BETTER NEVER TO HAVE BEEN
The Harm of Coming into Existence
by David Benatar
Oxford University Press, 2006, 238pp., $45.00 (hbk), ISBN 0199296421
"Most people believe that they were either benefited or at least not harmed by being brought into existence. Thus, if they ever do reflect on whether they should bring others into existence---rather than having children without even thinking about whether they should---they presume that they do them no harm. Better Never to Have Been challenges these assumptions. David Benatar argues that coming into existence is always a serious harm. Although the good things in one's life make one's life go better than it otherwise would have gone, one could not have been deprived by their absence if one had not existed. Those who never exist cannot be deprived. However, by coming into existence one does suffer quite serious harms that could not have befallen one had one not come into existence. Drawing on the relevant psychological literature, the author shows that there are a number of well-documented features of human psychology that explain why people systematically overestimate the quality of their lives and why they are thus resistant to the suggestion that they were seriously harmed by being brought into existence. The author then argues for the 'anti-natal' view---that it is always wrong to have children---and he shows that combining the anti-natal view with common pro-choice views about foetal moral status yield a 'pro-death' view about abortion (at the earlier stages of gestation). Anti-natalism also implies that it would be better if humanity became extinct. Although counter-intuitive for many, that implication is defended, not least by showing that it solves many conundrums of moral theory about population."
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SELECTION PRESSURE and RADICAL ANTI-NATALISM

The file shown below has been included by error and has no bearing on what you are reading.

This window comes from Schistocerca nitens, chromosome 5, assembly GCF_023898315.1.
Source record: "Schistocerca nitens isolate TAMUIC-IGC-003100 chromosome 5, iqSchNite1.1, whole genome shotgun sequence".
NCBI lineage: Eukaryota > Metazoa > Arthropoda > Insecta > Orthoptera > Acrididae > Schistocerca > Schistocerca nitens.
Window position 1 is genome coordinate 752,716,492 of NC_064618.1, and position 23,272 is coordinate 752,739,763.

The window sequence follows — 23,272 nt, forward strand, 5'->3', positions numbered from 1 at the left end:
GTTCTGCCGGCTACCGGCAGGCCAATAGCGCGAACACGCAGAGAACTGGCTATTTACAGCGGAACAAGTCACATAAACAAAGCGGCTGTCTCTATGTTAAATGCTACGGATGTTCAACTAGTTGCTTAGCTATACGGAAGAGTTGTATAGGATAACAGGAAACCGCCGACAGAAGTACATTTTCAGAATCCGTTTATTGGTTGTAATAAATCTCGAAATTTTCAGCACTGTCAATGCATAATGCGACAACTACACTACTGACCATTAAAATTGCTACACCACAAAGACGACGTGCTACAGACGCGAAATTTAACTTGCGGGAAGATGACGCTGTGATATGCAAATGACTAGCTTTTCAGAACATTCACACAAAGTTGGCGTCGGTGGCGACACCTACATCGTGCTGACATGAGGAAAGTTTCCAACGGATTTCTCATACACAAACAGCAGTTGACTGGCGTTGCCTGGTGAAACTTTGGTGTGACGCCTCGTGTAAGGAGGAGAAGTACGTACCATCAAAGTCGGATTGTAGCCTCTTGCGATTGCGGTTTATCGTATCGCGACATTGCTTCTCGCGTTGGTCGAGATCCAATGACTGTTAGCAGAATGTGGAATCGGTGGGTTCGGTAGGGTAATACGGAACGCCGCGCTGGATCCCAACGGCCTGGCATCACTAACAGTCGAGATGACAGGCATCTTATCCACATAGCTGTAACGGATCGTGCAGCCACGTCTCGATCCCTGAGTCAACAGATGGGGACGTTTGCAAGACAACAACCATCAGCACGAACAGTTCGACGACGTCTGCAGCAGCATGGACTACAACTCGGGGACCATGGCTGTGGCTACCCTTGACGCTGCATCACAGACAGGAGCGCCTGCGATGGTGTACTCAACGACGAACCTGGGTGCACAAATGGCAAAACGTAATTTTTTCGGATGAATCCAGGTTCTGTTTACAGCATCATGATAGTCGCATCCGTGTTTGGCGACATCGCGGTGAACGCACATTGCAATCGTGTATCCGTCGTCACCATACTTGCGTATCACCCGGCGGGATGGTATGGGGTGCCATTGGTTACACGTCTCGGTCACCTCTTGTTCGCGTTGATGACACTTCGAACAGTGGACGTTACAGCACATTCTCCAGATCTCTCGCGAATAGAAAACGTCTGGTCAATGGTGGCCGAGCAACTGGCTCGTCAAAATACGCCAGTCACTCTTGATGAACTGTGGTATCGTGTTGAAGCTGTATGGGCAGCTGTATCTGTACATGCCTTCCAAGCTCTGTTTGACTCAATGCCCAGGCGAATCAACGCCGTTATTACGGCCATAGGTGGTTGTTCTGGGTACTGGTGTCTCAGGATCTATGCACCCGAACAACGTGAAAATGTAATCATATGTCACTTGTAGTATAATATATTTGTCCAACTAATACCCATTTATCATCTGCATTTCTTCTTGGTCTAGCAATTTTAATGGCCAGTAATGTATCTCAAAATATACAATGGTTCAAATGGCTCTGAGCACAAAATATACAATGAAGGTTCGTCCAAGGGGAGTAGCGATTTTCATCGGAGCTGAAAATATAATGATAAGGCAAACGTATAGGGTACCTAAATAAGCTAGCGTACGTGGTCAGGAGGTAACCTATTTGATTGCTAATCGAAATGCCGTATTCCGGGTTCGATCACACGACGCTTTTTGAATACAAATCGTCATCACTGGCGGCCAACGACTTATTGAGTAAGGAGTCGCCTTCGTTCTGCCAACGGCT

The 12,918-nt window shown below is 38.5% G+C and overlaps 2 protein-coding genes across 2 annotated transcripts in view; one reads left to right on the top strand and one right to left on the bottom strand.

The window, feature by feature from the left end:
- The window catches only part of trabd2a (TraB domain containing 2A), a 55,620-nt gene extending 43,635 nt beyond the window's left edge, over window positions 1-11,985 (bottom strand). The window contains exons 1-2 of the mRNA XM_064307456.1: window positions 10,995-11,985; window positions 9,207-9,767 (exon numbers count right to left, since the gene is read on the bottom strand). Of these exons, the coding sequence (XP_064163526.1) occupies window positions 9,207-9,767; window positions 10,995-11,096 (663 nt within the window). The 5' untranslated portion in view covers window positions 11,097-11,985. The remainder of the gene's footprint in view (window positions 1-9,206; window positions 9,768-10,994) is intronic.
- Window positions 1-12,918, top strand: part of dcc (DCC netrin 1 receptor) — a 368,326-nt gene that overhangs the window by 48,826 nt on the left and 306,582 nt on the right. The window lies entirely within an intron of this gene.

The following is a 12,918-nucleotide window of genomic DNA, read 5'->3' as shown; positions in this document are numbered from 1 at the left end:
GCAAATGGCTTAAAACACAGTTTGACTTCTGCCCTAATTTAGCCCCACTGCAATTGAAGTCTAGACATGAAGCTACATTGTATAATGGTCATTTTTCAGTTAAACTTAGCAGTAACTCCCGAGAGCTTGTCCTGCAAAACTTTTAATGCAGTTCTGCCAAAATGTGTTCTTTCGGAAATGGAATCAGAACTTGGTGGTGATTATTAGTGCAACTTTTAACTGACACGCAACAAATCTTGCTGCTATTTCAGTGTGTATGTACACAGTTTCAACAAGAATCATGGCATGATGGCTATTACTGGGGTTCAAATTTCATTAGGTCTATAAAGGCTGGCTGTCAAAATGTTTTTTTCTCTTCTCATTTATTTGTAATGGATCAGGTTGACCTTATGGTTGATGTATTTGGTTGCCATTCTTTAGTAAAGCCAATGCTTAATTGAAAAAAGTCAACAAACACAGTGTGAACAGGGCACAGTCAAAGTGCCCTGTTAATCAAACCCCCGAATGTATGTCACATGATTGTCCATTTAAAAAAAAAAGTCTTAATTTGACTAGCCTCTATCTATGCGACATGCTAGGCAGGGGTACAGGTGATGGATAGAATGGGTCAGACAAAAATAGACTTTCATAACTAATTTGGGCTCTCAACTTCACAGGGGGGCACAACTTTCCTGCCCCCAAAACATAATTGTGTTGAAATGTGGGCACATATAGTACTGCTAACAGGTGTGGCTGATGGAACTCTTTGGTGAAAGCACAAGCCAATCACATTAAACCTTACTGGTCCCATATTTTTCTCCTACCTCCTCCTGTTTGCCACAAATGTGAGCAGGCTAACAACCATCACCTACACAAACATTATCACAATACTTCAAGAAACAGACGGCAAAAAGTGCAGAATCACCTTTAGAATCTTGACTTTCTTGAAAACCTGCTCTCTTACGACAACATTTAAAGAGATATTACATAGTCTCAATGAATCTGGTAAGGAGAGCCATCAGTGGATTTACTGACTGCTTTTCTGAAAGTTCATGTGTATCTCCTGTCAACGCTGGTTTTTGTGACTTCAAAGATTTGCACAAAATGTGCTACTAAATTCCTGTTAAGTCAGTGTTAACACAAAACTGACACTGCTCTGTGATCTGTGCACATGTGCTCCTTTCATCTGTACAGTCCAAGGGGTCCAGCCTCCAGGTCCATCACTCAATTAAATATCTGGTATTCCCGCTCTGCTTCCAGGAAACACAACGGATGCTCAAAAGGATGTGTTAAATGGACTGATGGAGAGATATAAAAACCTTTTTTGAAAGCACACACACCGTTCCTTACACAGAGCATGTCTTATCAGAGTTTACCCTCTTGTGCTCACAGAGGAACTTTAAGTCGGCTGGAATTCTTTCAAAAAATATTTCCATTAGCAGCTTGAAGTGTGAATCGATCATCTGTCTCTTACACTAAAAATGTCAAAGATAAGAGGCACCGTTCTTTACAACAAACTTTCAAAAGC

David Benatar's Better Never To Have Been (2006) challenges a deep source of status quo bias. Benatar argues that coming into being is always a harm. Consequently the ideal population size is zero. "Best not to have been born", observed Sophocles. Or in the words of German poet Heinrich Heine, "Sleep is good, death is better; but of course, the best thing would to have never been". David Benatar concurs. Better Never To Have Been advocates the merciful extinction of all sentient life. Benatar is realistic about his prospects of success.
Benatar's argument rests on a critical asymmetry, outlined in Chapter Two. If someone had never existed, Benatar argues, the absence of any pleasure s/he might have experienced wouldn't be bad - even granted that any pleasure in his or her life would have been good. [This asymmetry underlies the widely acknowledged intuition that no one is morally obliged to have children.] By contrast, Benatar argues, if the suffering undergone in someone's life hadn't existed, then the absence of suffering would be a good thing. From this fundamental asymmetry - i.e. suffering is intrinsically harmful, but there is nothing morally bad about an absence of pleasure - Benatar draws his nihilistic conclusion.